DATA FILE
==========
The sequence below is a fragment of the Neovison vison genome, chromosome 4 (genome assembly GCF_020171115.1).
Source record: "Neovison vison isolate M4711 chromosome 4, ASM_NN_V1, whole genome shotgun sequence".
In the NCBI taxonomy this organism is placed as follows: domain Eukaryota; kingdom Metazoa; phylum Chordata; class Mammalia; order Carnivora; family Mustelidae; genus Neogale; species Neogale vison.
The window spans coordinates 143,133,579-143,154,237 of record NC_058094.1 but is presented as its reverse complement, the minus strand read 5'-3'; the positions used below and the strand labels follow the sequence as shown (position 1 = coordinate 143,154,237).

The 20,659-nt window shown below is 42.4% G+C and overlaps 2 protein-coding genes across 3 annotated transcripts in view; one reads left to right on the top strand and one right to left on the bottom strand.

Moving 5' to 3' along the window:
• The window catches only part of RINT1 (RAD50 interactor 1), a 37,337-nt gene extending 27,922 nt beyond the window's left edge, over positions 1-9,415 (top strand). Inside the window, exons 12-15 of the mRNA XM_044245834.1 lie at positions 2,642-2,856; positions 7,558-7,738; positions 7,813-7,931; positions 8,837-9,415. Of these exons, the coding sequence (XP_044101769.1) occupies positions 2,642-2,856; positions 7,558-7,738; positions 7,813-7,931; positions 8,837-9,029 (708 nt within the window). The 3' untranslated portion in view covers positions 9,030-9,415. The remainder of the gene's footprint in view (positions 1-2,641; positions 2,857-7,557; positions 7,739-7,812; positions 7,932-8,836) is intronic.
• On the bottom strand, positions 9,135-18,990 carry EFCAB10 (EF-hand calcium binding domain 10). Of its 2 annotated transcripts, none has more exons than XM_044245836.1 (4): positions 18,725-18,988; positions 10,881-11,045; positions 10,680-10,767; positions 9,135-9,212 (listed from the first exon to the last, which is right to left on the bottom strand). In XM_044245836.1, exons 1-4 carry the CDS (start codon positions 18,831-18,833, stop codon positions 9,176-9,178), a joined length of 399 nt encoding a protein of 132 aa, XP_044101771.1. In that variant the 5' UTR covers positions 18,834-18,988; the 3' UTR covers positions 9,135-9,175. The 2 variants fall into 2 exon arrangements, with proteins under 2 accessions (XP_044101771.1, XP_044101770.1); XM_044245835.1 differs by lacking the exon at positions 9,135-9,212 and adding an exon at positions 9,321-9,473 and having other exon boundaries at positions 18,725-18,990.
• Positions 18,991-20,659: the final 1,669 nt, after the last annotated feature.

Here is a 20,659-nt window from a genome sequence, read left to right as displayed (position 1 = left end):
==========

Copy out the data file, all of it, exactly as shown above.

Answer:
The sequence below is a fragment of the Neovison vison genome, chromosome 4 (genome assembly GCF_020171115.1).
Source record: "Neovison vison isolate M4711 chromosome 4, ASM_NN_V1, whole genome shotgun sequence".
In the NCBI taxonomy this organism is placed as follows: domain Eukaryota; kingdom Metazoa; phylum Chordata; class Mammalia; order Carnivora; family Mustelidae; genus Neogale; species Neogale vison.
The window spans coordinates 143,133,579-143,154,237 of record NC_058094.1 but is presented as its reverse complement, the minus strand read 5'-3'; the positions used below and the strand labels follow the sequence as shown (position 1 = coordinate 143,154,237).

The 20,659-nt window shown below is 42.4% G+C and overlaps 2 protein-coding genes across 3 annotated transcripts in view; one reads left to right on the top strand and one right to left on the bottom strand.

Moving 5' to 3' along the window:
• The window catches only part of RINT1 (RAD50 interactor 1), a 37,337-nt gene extending 27,922 nt beyond the window's left edge, over positions 1-9,415 (top strand). Inside the window, exons 12-15 of the mRNA XM_044245834.1 lie at positions 2,642-2,856; positions 7,558-7,738; positions 7,813-7,931; positions 8,837-9,415. Of these exons, the coding sequence (XP_044101769.1) occupies positions 2,642-2,856; positions 7,558-7,738; positions 7,813-7,931; positions 8,837-9,029 (708 nt within the window). The 3' untranslated portion in view covers positions 9,030-9,415. The remainder of the gene's footprint in view (positions 1-2,641; positions 2,857-7,557; positions 7,739-7,812; positions 7,932-8,836) is intronic.
• On the bottom strand, positions 9,135-18,990 carry EFCAB10 (EF-hand calcium binding domain 10). Of its 2 annotated transcripts, none has more exons than XM_044245836.1 (4): positions 18,725-18,988; positions 10,881-11,045; positions 10,680-10,767; positions 9,135-9,212 (listed from the first exon to the last, which is right to left on the bottom strand). In XM_044245836.1, exons 1-4 carry the CDS (start codon positions 18,831-18,833, stop codon positions 9,176-9,178), a joined length of 399 nt encoding a protein of 132 aa, XP_044101771.1. In that variant the 5' UTR covers positions 18,834-18,988; the 3' UTR covers positions 9,135-9,175. The 2 variants fall into 2 exon arrangements, with proteins under 2 accessions (XP_044101771.1, XP_044101770.1); XM_044245835.1 differs by lacking the exon at positions 9,135-9,212 and adding an exon at positions 9,321-9,473 and having other exon boundaries at positions 18,725-18,990.
• Positions 18,991-20,659: the final 1,669 nt, after the last annotated feature.

Here is a 20,659-nt window from a genome sequence, read left to right as displayed (position 1 = left end):